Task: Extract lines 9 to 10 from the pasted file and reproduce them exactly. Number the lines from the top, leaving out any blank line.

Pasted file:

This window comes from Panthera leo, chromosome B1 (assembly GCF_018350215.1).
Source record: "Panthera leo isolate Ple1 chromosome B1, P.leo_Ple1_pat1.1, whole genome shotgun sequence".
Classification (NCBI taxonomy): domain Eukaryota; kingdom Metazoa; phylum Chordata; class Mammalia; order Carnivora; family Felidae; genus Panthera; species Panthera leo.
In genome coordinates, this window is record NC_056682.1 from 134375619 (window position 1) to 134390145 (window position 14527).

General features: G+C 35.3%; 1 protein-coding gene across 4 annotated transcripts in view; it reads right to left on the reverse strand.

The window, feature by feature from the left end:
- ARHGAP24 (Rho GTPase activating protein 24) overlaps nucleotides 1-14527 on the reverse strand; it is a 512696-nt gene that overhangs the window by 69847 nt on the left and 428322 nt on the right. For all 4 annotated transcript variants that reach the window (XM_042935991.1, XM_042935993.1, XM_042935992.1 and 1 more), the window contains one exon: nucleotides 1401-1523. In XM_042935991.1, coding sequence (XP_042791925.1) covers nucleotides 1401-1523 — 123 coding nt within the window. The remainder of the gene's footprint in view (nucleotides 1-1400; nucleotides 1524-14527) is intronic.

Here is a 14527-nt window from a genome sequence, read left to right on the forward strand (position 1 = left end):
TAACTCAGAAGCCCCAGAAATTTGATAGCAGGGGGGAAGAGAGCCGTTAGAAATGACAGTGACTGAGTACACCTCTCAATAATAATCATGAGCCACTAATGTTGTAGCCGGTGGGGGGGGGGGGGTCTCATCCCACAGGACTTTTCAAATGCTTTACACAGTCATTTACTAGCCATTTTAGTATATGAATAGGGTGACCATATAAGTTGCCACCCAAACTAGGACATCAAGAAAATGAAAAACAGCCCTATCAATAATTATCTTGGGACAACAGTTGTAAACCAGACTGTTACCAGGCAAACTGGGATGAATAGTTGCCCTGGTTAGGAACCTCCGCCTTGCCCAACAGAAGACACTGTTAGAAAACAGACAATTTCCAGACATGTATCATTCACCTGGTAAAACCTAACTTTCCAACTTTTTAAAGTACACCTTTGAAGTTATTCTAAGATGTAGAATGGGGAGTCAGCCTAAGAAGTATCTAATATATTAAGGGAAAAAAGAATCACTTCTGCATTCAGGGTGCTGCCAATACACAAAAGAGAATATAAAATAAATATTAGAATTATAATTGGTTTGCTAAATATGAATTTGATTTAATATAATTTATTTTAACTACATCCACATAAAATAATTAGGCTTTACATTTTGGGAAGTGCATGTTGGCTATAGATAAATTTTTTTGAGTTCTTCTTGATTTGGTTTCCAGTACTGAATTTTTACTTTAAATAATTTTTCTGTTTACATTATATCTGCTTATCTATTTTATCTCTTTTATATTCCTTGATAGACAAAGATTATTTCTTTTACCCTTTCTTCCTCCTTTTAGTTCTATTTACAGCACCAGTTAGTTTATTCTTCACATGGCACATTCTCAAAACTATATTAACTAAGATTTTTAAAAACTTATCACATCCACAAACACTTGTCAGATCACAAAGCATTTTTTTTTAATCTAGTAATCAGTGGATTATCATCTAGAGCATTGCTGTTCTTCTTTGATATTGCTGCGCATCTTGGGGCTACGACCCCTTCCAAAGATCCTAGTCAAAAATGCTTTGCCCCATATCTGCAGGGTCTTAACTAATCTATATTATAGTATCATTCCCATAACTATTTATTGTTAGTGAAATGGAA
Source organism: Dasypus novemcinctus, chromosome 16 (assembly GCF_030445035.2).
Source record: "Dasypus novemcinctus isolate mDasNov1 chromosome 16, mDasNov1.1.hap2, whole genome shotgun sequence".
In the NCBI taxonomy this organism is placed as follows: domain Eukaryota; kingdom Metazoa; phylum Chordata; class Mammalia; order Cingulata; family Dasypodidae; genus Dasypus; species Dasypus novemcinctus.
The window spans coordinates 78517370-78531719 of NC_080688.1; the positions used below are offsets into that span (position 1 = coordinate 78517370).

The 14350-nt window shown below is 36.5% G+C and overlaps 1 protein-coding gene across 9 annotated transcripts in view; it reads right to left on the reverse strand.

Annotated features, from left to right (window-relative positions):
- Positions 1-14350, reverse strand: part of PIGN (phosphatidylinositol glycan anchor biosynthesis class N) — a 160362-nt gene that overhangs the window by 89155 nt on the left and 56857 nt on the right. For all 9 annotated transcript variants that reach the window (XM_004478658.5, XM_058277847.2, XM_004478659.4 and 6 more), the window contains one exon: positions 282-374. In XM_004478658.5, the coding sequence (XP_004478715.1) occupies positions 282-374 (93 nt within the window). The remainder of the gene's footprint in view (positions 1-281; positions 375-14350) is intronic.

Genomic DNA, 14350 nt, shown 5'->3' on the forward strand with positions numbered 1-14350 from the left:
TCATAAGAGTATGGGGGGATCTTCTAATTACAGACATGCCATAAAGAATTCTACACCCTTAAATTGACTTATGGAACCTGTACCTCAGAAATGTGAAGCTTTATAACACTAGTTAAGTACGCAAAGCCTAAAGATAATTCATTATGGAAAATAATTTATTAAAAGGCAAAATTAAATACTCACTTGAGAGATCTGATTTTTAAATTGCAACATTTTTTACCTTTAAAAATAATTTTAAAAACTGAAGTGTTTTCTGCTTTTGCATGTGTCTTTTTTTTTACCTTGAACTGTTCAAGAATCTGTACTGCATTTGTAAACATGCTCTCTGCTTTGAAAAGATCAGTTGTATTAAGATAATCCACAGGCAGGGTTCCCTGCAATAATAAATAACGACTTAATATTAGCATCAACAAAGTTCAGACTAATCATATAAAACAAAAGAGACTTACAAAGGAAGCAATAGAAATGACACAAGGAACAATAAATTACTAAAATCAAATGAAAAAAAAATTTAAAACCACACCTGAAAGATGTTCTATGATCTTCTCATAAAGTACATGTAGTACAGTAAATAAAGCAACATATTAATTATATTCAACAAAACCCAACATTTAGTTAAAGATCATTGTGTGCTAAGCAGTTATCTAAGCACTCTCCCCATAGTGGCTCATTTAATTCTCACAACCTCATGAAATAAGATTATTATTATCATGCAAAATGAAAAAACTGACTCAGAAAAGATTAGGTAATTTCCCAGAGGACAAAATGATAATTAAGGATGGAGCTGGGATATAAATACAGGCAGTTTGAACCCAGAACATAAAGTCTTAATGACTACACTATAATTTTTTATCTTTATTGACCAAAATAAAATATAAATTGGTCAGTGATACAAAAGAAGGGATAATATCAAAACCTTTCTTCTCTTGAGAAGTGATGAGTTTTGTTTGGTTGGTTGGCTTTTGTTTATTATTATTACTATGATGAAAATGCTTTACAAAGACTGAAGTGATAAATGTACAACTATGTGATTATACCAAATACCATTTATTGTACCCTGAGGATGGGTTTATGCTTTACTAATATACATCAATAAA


TAACTCAGAAGCCCCAGAAATTTGATAGCAGGGGGGAAGAGAGCCGTTAGAAATGACAGTGACTGAGTACACCTCTCAATAATAATCATGAGCCACTAATGTTGTAGCCGGTGGGGGGGGGGGGGTCTCATCCCACAGGACTTTTCAAATGCTTTACACAGTCATTTACTAGCCATTTTAGTATATGAATAGGGTGACCATATAAGTTGCCACCCAAACTAGGACATCAAGAAAATGAAAAACAGCCCTATCAATAATTATCTTGGGACAACAGTTGTAAACCAGACTGTTACCAGGCAAACTGGGATGAATAGTTGCCCTGGTTAGGAACCTCCGCCTTGCCCAACAGAAGACACTGTTAGAAAACAGACAATTTCCAGACATGTATCATTCACCTGGTAAAACCTAACTTTCCAACTTTTTAAAGTACACCTTTGAAGTTATTCTAAGATGTAGAATGGGGAGTCAGCCTAAGAAGTATCTAATATATTAAGGGAAAAAAGAATCACTTCTGCATTCAGGGTGCTGCCAATACACAAAAGAGAATATAAAATAAATATTAGAATTATAATTGGTTTGCTAAATATGAATTTGATTTAATATAATTTATTTTAACTACATCCACATAAAATAATTAGGCTTTACATTTTGGGAAGTGCATGTTGGCTATAGATAAATTTTTTTGAGTTCTTCTTGATTTGGTTTCCAGTACTGAATTTTTACTTTAAATAATTTTTCTGTTTACATTATATCTGCTTATCTATTTTATCTCTTTTATATTCCTTGATAGACAAAGATTATTTCTTTTACCCTTTCTTCCTCCTTTTAGTTCTATTTACAGCACCAGTTAGTTTATTCTTCACATGGCACATTCTCAAAACTATATTAACTAAGATTTTTAAAAACTTATCACATCCACAAACACTTGTCAGATCACAAAGCATTTTTTTTTAATCTAGTAATCAGTGGATTATCATCTAGAGCATTGCTGTTCTTCTTTGATATTGCTGCGCATCTTGGGGCTACGACCCCTTCCAAAGATCCTAGTCAAAAATGCTTTGCCCCATATCTGCAGGGTCTTAACTAATCTATATTATAGTATCATTCCCATAACTATTTATTGTTAGTGAAATGGAA
Source organism: Dasypus novemcinctus, chromosome 16 (assembly GCF_030445035.2).